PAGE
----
Sarah Letts (right) with Shardae Williams (Photo by Ashley Archibald)
Sarah Letts (right) with Shardae Williams (Photo by Ashley Archibald)

DOWNTOWN — The Community Corporation of Santa Monica celebrated its 30th birthday in September, and like many people hitting the big 3-0, its leadership is being forced to take a long look at its future.

CCSM, Santa Monica’s largest affordable housing provider, took a blow in the last year when Gov. Jerry Brown, the Legislature and the California Supreme Court ripped the rug out from under it and other housing groups by destroying their primary source of funding — redevelopment agencies.

It’s made for a trying 18 months for Sarah Letts, the new executive director of CCSM. Letts took over from 20-year veteran Joan Ling in April 2011 and immediately began work to deal with Brown’s attacks on redevelopment.

Now that it’s gone, she will join local officials and advocates across the state to fight for either a redevelopment 2.0 or another mechanism for paying for affordable housing, which Letts believes is critical to preserving the diversity and life of affluent communities like Santa Monica.

“We want this rich, diverse environment here and the only way to keep it is to make sure there’s enough affordable housing,” Letts said.

CCSM’s mission has drawn its share of criticism from people within the community who believe it creates slums by concentrating low-income housing in certain neighborhoods like Pico, and, as with any large landlords, accusations surface that some of their buildings are poorly-maintained.

Naysayers aside, Letts believes that CCSM has a strong future in Santa Monica, and it will be up to herself, her board and her staff to determine what that will look like. The Daily Press sat down with her this week to discuss how she plans to move the organization forward.

Daily Press: How have the last 18 months been? What’s the learning curve like here?

Sarah Letts: How would I describe the learning curve? I would say the housing development and finance piece of it I understood because I’ve been in the industry for about 20 years. In the 1990s, I did housing development for community-based nonprofits, and then I was with Fannie Mae for 11 years. That’s where I was involved in financing affordable housing. That piece of it was relatively easy.

The biggest learning curve was Santa Monica specific. I wanted to put in all the extra hours needed to absorb the essence of the city, the people, the issues and there’s always a story behind the story and another story behind that story, so it’s really fascinating.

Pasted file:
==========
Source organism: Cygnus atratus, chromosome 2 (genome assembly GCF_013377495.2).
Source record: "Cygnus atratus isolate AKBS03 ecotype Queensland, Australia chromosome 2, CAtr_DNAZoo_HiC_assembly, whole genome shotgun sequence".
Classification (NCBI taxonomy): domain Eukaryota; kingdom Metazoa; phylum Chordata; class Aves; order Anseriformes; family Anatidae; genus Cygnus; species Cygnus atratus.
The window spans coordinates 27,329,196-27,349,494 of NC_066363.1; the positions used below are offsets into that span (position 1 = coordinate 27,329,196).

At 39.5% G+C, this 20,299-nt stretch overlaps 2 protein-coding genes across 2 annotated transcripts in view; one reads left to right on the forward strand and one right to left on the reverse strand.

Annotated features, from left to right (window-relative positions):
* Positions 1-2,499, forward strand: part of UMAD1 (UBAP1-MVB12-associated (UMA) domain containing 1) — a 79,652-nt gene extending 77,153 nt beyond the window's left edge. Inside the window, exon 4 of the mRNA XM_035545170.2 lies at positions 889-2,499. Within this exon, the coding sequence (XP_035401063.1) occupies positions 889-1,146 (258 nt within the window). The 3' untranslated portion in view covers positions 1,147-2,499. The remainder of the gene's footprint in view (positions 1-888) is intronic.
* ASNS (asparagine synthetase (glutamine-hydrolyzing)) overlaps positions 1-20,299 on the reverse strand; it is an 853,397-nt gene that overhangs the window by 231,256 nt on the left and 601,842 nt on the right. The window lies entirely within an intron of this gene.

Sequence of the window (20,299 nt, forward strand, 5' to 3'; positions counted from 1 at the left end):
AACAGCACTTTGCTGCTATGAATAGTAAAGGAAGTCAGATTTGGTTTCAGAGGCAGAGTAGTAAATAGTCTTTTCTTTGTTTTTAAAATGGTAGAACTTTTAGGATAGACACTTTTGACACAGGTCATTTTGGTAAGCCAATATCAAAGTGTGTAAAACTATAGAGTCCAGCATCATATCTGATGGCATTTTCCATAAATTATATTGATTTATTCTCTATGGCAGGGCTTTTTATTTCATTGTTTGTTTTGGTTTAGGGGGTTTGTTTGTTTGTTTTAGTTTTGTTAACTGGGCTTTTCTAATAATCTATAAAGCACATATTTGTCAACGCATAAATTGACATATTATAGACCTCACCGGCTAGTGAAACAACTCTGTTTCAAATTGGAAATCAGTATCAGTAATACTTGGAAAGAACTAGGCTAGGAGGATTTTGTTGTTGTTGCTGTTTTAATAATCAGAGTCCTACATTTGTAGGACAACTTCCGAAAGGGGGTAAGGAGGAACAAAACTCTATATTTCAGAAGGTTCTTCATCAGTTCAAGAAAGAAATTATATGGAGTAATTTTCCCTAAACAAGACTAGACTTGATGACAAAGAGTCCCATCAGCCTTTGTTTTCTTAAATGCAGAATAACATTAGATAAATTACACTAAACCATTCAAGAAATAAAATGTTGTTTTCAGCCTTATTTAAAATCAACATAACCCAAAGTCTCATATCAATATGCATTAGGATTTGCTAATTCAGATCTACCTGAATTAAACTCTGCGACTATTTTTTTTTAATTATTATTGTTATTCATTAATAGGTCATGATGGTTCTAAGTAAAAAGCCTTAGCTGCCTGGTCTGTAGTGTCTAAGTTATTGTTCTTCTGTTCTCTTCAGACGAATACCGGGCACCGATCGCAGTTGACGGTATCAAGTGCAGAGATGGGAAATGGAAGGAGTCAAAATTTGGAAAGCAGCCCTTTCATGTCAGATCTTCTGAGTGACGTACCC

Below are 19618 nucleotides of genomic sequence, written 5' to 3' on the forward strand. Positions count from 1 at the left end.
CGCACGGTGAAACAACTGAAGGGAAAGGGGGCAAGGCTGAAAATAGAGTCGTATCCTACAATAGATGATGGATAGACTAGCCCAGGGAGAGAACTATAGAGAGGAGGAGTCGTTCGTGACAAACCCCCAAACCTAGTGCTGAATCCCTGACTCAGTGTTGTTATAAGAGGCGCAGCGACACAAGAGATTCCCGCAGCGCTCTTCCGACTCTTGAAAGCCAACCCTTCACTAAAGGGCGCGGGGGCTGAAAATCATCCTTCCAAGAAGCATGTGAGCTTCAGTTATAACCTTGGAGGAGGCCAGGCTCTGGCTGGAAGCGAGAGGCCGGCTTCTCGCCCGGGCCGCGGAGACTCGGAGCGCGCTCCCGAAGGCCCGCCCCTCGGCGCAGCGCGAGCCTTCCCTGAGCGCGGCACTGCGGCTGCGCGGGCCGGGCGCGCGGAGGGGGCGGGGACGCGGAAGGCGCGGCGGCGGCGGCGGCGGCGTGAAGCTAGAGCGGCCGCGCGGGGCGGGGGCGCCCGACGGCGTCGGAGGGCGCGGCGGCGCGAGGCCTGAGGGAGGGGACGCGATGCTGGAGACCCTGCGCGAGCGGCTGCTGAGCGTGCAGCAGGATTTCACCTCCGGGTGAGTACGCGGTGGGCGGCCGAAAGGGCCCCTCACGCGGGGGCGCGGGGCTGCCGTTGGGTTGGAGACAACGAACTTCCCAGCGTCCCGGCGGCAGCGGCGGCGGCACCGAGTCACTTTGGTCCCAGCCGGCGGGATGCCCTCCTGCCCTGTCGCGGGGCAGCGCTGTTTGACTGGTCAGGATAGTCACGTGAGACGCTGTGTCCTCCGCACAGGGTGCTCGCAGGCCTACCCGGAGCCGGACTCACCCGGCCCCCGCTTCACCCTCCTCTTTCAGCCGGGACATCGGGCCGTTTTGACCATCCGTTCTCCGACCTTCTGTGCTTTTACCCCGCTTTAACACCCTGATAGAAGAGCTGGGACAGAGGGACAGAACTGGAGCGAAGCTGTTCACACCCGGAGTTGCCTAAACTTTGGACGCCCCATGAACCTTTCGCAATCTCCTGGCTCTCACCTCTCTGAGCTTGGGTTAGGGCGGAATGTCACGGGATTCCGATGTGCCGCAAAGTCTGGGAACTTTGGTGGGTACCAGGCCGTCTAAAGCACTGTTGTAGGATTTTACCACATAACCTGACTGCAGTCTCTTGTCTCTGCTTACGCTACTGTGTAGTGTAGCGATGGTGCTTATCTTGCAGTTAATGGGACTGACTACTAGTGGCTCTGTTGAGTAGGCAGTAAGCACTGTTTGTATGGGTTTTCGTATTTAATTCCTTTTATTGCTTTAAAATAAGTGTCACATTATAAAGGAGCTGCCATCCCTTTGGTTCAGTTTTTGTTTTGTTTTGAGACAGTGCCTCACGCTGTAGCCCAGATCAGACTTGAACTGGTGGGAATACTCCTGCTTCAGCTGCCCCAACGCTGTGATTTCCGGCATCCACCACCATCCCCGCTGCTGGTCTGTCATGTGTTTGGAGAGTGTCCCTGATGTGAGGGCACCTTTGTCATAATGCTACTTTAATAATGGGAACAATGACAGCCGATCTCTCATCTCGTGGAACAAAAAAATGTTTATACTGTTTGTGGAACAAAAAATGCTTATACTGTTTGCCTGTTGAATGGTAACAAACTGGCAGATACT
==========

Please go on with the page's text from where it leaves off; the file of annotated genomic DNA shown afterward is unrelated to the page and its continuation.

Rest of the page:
There’s 80 people on the staff here at CCSM, so it’s the process of getting to know everybody and respecting the 20 years of Joan Ling leading this organization and the 30 years of the Board of Directors leading this organization so it’s sort of about learning that history, respecting and honoring that history.

I’m a fresh set of eyes that’s absorbed the past, and now I need to figure out how we’re going to do things for the next 30 years.

DP: What is CCSM’s role in Santa Monica?

SL: We are the antidote to Costa-Hawkins.

(Costa Hawkins is a law passed in 1995 that requires that rents rise to market-rate when a rent controlled tenant leaves his or her apartment.)

So if a private, for-profit developer can buy a building, when a tenant moves out rent will go up to market. When we buy a building, an existing property and a household chooses to move out, we lower the rent to like 60 or 80 percent of area median income. So we do the opposite of Costa-Hawkins.

DP: What challenges do you see ahead of you?

SL: The dissolution of the redevelopment agencies, that was a significant source of financing for affordable housing and major improvements around the city. It creates this crisis and I feel like when there’s a crisis people strip away their old ways of thinking and they say, “How are we going to tackle this crisis?”

So even though it’s a negative that the RDAs were dissolved, we can turn it into a positive. Let’s go back to basics and figure out what’s critical and how we can do things differently.

DP: What’s your plan to accomplish that? What action is being taken?

SL: There are little bits and pieces of legislation being passed at the state level — nothing big yet. Going forward, I plan to be more actively involved in the statewide campaign.

I want to be the local voice at the state level for anything and everything having to do with affordable housing. If we can come up in the future with redevelopment 2.0 … if we can get something like that through in the future, that’s another initiative I would be working toward representing Santa Monica and trying to get any state legislation passed that we can.

I’m only allowed to spend a small percentage of my time since we’re a nonprofit, but I’ll spend an acceptable amount of time doing what I can to make sure there are resources for Santa Monica to use.

DP: Why is funding like Santa Monica and CCSM had through redevelopment so important?